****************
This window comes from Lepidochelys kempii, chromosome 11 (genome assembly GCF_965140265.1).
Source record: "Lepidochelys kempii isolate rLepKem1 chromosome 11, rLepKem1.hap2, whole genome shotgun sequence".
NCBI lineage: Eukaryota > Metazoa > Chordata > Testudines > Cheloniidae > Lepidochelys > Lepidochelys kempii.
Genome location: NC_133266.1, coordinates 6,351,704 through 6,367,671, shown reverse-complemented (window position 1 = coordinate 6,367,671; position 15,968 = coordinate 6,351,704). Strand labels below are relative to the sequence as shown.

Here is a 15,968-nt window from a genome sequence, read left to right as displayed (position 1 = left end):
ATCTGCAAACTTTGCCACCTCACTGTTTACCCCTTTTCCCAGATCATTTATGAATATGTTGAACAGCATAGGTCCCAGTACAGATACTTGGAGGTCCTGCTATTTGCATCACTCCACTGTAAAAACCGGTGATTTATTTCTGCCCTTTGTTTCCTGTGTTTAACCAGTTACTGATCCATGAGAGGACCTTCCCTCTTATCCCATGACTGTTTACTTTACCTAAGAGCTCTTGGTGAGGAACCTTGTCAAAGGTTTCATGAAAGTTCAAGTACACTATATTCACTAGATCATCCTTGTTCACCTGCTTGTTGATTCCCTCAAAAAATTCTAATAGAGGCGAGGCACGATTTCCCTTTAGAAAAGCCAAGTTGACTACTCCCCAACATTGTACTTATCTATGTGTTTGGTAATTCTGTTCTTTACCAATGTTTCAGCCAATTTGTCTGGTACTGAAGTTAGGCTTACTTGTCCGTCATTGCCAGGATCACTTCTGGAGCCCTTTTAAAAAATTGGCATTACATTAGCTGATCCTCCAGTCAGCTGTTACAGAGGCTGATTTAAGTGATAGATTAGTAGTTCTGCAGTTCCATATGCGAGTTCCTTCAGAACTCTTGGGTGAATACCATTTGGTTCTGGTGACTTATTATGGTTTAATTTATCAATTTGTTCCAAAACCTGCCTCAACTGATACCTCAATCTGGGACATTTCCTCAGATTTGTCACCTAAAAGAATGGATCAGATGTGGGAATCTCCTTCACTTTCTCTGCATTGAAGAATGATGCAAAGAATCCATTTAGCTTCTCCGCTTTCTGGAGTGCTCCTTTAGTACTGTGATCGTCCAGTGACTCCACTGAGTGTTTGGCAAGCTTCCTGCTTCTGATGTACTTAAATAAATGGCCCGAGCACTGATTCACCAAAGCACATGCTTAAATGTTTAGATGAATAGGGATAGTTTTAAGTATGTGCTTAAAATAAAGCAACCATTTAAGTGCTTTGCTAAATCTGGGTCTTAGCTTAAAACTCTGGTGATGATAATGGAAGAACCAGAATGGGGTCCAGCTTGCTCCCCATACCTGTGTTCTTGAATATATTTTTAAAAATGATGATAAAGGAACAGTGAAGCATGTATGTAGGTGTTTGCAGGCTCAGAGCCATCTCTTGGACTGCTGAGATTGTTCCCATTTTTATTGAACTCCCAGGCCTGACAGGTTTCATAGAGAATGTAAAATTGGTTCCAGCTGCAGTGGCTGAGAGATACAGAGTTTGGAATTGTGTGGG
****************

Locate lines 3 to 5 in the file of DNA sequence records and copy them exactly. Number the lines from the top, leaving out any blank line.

NCBI lineage: Eukaryota > Metazoa > Chordata > Testudines > Cheloniidae > Lepidochelys > Lepidochelys kempii.
Genome location: NC_133266.1, coordinates 6,351,704 through 6,367,671, shown reverse-complemented (window position 1 = coordinate 6,367,671; position 15,968 = coordinate 6,351,704). Strand labels below are relative to the sequence as shown.

Here is a 15,968-nt window from a genome sequence, read left to right as displayed (position 1 = left end):